|By Rbasting (Rbasting) on Monday, June 24, 2002 - 10:06 am: Edit|
Anyone use Cutco knives professionally? Saw a demonstration of these knives and they were very sharp and versatile. I was just curious to know how they perform in a real professional kitchen and if they maintain their sharpness as time passes as was mentioned. They are very cost-comparable to Wustoff and Henkels.
So, what is your knife preference??
|By Corey (Corey) on Monday, June 24, 2002 - 11:07 am: Edit|
never heard of them, I have used messermiester for over 10 years.
|By Thebaker (Thebaker) on Monday, June 24, 2002 - 06:54 pm: Edit|
To me they are just knives
|By Corey (Corey) on Monday, June 24, 2002 - 08:17 pm: Edit|
to me they are a extention of my hands.
|By Chefspike (Chefspike) on Monday, June 24, 2002 - 11:22 pm: Edit|
how do you zip up ?
|By Corey (Corey) on Monday, June 24, 2002 - 11:56 pm: Edit|
|By Mbw (Mbw) on Tuesday, July 02, 2002 - 12:37 pm: Edit|
Cutco is an old pyramid sold, AMWAY style of knife.
My dad sold em over 2 years ago and still may use em. Should be ok BUT go for Chicago Cutlery if you want a good NON professional knife
|By Corey (Corey) on Tuesday, July 02, 2002 - 01:05 pm: Edit|
or just use a low cost dexter/russell too.
it's the standard knive used in hotel kitchens.
|By George (George) on Tuesday, July 02, 2002 - 01:14 pm: Edit|
I like the cheep knives. When I was starting out I brought my henlkes to work and one of the kitchen guys broke off the tip of my 10# chef knife opening a can. Never again.
I sat through a demo of the cutcos a week or so ago (grand son of a friend)
I hated the handles, some king of proprietary funky no slip thing, They were sharp but didn't have a regular edge on them, some kind of special thing like a micro fine serrated.
They were very expensive.
Like I said I like cheep knives.
|By Peachcreek (Peachcreek) on Tuesday, July 02, 2002 - 04:22 pm: Edit|
I don't think they are worth the price. For the guys in the kitchen who don't bring their own tools, they get to use the "house" Mundials..
|By Andapanda (Andapanda) on Monday, July 19, 2004 - 09:07 pm: Edit|
It's been 2 years since you had posted your question. I hope that you saved your money instead of wasting it on CUTCO cutlery. CUTCO(Cooking UTensil COmpany) was originally developed by Wear-Ever Aluminum, a subsidiary of ALCOA(ALuminum Company Of America, if memory serves me correctly, lest I begin to sound like Chairman Kaga!)
ALCOA formed a joint venture with W.R. Case & Sons Cutlery Co. and formed ALCAS(ALcoa/CASe) Cutlery.
Parenthetically, W.R. Case & Sons Cutlery Co. had produced special edition daggers for American and Canadian soldiers in the 1st Special Service Force during W.W. II. The 1st S.S.F. was later disbanded at the end of the war.
Case actually manufactured the product for CUTCO. ALCOA bought Case's interest in ALCAS in 1972, and ALCAS is wholly owned by ALCOA.
I have a Case serrated slicer. It's only marginally better than my Dexter-Russell SaniSafe serrated knife, but not even comparable to my LamsonSharp serrated knives.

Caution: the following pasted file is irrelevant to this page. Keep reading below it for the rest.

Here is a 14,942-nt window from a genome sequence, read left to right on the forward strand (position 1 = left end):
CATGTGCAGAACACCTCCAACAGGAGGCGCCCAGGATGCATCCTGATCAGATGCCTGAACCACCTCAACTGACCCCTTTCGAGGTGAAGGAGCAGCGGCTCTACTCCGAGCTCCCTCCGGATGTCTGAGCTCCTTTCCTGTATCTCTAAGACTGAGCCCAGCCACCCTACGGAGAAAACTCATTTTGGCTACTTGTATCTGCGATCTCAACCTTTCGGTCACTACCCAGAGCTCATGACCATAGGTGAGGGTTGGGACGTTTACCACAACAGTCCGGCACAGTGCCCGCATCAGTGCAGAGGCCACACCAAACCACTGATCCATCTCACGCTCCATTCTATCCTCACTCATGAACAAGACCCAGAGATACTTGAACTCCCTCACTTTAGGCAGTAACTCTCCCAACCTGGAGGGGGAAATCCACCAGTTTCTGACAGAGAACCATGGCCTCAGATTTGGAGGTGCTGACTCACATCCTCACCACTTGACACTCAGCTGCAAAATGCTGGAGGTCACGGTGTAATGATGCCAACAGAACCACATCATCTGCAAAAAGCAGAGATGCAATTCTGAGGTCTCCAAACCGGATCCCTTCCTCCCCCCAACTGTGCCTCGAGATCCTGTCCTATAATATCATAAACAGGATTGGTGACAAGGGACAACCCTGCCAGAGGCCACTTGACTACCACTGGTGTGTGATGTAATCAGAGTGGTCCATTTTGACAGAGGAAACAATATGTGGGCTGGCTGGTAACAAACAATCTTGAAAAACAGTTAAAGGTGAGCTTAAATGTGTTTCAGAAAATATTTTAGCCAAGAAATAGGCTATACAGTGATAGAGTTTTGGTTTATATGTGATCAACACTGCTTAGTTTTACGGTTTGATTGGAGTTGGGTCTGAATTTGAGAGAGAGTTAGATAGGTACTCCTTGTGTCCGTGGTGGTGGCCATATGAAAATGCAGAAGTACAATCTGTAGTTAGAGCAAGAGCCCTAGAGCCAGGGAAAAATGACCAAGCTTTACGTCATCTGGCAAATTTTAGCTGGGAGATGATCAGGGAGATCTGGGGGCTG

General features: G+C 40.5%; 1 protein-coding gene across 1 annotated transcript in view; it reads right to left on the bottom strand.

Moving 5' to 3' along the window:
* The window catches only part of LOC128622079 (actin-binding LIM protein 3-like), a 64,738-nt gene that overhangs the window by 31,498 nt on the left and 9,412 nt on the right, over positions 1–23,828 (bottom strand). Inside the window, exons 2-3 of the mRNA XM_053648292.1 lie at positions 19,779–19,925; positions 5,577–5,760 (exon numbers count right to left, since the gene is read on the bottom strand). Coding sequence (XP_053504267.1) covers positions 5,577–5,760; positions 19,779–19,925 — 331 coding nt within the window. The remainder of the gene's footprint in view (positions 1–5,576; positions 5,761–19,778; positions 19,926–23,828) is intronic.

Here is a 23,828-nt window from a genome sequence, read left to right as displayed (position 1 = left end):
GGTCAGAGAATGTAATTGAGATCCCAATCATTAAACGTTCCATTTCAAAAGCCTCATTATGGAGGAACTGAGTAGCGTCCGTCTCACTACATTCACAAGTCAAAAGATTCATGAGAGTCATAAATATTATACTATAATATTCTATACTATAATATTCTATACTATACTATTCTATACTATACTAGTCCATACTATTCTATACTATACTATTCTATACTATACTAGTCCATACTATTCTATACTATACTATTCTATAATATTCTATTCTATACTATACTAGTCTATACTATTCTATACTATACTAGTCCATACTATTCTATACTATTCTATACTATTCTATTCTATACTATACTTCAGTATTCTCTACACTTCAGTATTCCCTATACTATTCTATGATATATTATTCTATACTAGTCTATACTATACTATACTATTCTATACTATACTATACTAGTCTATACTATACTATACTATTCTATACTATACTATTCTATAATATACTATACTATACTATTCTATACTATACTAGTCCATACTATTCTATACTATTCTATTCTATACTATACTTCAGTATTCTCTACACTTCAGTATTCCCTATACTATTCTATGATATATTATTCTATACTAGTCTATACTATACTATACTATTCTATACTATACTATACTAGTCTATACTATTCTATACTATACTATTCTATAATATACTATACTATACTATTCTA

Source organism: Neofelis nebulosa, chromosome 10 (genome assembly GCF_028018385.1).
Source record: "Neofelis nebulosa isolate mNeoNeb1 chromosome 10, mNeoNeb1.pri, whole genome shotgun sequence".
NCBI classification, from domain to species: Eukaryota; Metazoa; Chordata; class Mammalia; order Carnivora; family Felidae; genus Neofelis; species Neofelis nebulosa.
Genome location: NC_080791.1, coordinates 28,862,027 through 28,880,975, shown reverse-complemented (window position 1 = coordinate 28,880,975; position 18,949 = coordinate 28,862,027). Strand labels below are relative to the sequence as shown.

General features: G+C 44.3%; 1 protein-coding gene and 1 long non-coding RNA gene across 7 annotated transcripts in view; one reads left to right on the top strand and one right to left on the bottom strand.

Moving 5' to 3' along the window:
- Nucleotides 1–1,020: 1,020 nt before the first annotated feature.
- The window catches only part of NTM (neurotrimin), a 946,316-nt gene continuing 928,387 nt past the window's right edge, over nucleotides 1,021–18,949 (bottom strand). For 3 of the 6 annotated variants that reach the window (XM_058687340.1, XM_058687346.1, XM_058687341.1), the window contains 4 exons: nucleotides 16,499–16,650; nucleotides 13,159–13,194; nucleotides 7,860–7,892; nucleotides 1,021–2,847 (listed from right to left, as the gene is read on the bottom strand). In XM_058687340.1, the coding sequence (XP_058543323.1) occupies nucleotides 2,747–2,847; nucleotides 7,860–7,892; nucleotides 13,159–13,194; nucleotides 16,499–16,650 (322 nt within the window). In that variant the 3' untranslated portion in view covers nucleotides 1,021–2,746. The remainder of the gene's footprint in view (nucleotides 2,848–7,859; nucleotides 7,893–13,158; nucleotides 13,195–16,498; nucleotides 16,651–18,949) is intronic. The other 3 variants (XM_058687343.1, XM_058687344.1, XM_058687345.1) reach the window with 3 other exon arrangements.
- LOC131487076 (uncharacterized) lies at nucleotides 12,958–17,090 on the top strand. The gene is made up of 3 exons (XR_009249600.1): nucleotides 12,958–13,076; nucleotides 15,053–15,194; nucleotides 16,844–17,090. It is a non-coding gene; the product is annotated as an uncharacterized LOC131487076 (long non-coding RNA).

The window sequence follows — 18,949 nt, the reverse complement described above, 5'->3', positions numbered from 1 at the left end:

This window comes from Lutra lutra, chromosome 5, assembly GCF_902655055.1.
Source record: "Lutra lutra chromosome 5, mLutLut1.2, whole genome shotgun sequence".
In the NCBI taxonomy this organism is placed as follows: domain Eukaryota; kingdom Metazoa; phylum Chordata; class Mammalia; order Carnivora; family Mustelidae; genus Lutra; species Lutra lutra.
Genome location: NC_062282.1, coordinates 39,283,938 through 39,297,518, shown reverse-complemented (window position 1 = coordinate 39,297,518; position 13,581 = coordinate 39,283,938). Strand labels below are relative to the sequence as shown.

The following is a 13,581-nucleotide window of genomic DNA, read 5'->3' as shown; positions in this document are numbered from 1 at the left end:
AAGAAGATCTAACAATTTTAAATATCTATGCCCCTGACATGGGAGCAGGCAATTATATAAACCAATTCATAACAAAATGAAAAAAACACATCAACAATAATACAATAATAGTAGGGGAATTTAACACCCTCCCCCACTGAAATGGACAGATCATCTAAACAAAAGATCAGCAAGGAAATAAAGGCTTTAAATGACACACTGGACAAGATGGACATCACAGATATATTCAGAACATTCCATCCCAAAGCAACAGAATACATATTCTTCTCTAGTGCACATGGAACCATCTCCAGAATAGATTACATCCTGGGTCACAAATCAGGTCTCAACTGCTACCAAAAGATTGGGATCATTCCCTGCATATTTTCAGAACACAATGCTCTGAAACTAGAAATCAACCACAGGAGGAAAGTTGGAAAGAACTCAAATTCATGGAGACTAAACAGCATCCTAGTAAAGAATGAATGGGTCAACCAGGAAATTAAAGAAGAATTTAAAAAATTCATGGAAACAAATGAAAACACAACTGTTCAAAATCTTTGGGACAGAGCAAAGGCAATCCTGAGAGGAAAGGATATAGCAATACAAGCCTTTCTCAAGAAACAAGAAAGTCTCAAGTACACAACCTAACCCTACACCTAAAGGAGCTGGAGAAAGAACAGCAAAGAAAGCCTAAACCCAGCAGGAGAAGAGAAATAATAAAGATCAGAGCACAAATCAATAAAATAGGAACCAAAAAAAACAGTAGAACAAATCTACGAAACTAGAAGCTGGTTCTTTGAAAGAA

CUTCO is sold exclusively through their sales representatives, ergo, the extremely outrageously high prices for CUTCO cutlery. If you like CUTCO cutlery, then buy Case cutlery instead, because Case manufactured CUTCO cutlery, at least until 1972. If you like CUTCO because of their lifetime sharpening program, look into LamsonSharp's lifetime sharpening program. It's free for life, as long as you're not a professional cook. I didn't see it on their website: <http://www.lamsonsharp.com>, but it is in their catalog/brochure.
Incidentally, you asked if CUTCO was professional/commercial-grade cutlery. I do not consider CUTCO to be suitable for professional/commercial use. CUTCO is in the same category as Oneida. They both make cutlery, and flatware for the retail market, not the commercial market.
If you're impressed by cutlery demonstrations, then buy Ginsu or Miracle Blade III Perfection Series knives. You'll be able to cut through sheet rock, cement, nails, tin cans, etc., and still slice a tomato, wafer thin!
But seriously, I own many makes of kitchen cutlery: LamsonSharp, Dexter-Russell, Chicago Cutlery, R.H. Forschner, J.A. Henckels, Mundial, Tramontina, Case, Oneida, including Frosts, Cold Steel, Gerber, etc., and some Japanese cutlery made by unknown manufacturers whom I can't mention because the packaging was entirely in japanese.
LamsonSharp makes the sharpest serrated slicers I've used or seen on the market.
For example, I took a thoroughly frozen California San Francisco Sourdough bread loaf, and sliced through it with 5-6 strokes with my LamsonSharp knife, while my Case knife took 18-20 strokes, and my Dexter-Russell knife took 28-30 strokes.
I had called Lamson & Goodnow to notify them of my extreme test, and was sternly warned that that was an extremely dangerous(and foolhardy) test and that no one should ever attempt to slice through a thoroughly frozen loaf of sourdough bread! I merely did to prove a point, no pun intended. I wanted to find out which knife was the sharpest.
Save your money. Don't buy CUTCO.
|By Andapanda (Andapanda) on Tuesday, July 20, 2004 - 12:23 pm: Edit|
Here is some interesting reading about CUTCO cutlery.
The message was previously from another forum and is quite lengthy.